Algebra:
Logarithmic and Exponential Functions

1. 
\(lnx=3\)
 Solution
2. 
\(2\ln{(3x)}=4\)
 Solution
3. 
\(\ln{(x-2)}+\ln{(2x-3)}=2lnx\)
 Solution
4. 
\(\frac{\log{{(3x-7)}^{2}}}{\log{4}}=10\)
 Solution
5. 
\({e}^{x}=72\)
 Solution
6. 
\({e}^{x}+5=60\)
 Solution
7. 
\({4e}^{2x}=5\)
 Solution
8. 
\({2}^{x}=10\)
 Solution
9. 
\(100({14}^{2x})+6=10\)
 Solution

Logarithmic And Exponential Functions - Introduction

Exponential and logarithmic equations might seem daunting at first glance. Let’s break down exactly what they are and learn how to solve them!

What Are Exponents and Logarithms?

An exponent is used to show that you’re multiplying something by itself a certain number of times. So,
\({2}^{3}\)
is a quicker way to write
\(2\times 2\times 2\)
— and both give the same answer:
\(8\)
.
Logarithms are the opposite of exponents. Consider this: We know that
\({2}^{3}=8\)
, but let's represent this equation in another way. Using logarithms, we can re-write this equation as
\(\log_{2}{8}=3\)
. The subscript
\(2\)
here is the base of the logarithm. This is similar to asking, "
\(2\)
raised to which power equals
\(8\)
?" The answer would be
\(3\)
.

Useful Logarithm Rules

There are two logarithm rules often used to help solve equations: The natural log rule and the common logarithm rule.
The Natural Log Rule states that if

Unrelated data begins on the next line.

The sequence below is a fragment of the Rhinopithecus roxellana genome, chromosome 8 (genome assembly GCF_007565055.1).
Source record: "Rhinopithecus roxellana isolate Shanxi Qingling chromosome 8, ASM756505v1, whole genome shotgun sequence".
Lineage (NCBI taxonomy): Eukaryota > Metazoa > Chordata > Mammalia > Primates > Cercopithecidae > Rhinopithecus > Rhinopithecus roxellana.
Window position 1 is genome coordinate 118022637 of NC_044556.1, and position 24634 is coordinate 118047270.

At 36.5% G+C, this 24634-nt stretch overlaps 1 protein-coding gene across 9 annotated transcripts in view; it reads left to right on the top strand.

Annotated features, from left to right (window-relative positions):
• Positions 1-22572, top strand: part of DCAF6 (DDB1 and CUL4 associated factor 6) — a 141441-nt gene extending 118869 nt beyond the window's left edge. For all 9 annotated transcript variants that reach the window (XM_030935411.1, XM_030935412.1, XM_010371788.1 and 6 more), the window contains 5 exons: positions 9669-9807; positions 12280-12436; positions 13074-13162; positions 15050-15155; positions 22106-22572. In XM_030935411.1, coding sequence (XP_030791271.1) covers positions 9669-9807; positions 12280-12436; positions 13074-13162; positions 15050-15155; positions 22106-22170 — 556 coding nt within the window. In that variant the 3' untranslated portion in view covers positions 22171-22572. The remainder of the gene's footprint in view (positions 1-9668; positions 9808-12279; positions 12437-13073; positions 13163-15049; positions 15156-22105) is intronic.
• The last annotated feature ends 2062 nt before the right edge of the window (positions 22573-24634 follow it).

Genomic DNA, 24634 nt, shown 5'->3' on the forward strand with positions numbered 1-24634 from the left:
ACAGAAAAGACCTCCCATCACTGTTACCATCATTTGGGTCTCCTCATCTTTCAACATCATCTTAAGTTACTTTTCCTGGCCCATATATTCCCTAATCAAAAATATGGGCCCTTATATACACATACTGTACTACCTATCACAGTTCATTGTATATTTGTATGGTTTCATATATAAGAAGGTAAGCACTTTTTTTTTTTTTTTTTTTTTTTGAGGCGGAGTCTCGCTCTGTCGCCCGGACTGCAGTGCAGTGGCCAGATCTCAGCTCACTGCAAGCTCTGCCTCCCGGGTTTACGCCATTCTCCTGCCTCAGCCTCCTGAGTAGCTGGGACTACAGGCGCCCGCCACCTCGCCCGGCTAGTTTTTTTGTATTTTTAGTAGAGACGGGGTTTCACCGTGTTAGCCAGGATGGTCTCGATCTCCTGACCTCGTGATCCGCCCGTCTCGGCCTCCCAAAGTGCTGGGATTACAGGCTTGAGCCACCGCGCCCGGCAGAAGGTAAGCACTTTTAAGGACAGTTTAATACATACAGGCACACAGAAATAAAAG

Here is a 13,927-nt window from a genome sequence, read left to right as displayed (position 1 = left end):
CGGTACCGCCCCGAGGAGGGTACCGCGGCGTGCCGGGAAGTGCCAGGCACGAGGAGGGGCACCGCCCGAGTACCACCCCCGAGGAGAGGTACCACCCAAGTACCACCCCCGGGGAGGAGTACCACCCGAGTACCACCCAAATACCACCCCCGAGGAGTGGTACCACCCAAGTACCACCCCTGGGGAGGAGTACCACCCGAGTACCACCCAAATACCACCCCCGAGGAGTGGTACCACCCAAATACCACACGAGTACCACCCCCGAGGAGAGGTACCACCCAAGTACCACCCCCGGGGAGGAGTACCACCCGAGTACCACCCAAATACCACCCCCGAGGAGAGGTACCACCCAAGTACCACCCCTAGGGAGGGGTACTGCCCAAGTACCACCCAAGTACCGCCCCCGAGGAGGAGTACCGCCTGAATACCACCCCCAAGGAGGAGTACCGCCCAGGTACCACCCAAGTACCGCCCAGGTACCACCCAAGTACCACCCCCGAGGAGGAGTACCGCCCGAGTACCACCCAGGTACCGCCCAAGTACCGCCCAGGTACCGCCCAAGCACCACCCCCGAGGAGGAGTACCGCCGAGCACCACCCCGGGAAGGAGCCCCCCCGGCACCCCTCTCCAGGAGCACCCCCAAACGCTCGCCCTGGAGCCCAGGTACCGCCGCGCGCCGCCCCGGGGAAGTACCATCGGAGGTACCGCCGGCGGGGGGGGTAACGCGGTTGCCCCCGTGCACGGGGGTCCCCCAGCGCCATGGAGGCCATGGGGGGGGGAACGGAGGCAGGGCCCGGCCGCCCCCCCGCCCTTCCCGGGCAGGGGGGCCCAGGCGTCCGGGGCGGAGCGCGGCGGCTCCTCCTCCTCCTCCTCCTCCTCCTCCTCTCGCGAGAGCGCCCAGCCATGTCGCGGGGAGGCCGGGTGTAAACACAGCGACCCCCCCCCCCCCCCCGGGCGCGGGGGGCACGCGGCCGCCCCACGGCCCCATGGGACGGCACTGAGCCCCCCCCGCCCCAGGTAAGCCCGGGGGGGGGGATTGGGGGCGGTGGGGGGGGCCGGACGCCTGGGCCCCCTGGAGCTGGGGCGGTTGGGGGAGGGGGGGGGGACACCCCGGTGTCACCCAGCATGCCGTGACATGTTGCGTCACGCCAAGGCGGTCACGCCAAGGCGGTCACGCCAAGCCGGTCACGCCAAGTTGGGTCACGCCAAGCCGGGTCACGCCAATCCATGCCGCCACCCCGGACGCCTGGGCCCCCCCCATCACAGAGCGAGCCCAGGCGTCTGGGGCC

\({e}^{y}=x\)
, then
\(\ln{x}=y\)
, where
\(e\)
is a transcendental number much like
\(\pi\)
, and is 2.718281828459 approximately.
The Common Logarithm Rule states that if
\({b}^{a}=x\)
, then
\(\log_{b}{x}=a\)
.

Exponent and Logarithm Examples

Let’s look at a couple equations and see these rules in action.
1. Given the equation
\(\ln{x}=3\)
, solve for
\(x\)
.
Since we know that
\(\ln{x}=y\)
is equivalent to
\({e}^{y}=x\)
, we can apply the transformation to this equation and get
\(x={e}^{3}\)
.
2. Given the equation
\({2}^{x}=10\)
, solve for
\(x\)
.
First, we use the common logarithm rule to yield
\(x=\log_{2}{10}\)
. Then, we can use what is called the “change of base rule”, which states that
\(\log_{b}{x}=\frac{\log_{a}{x}}{\log_{a}{b}}\)
. This gives
\(x=\frac{\log{10}}{\log{2}}\)
. The Rule of
\(10\)
then allows us to convert
\(\log_{10}{}\)
into
\(1\)
to give the final answer of
\(x=\frac{1}{\log{2}}\)
.

What's Next

Getting comfortable with exponential and logarithmic functions takes patience and practice. Start with our exponential and logarithmic equation practice problems at the top of this page — see how long it takes you to solve them. Need more help? Sign up for Cymath Plus today.
Keep in mind that Cymath can help you tackle everything from Pre-Algebra to Calculus. Make sure you also give other practice problems a try, and best of luck in your studies!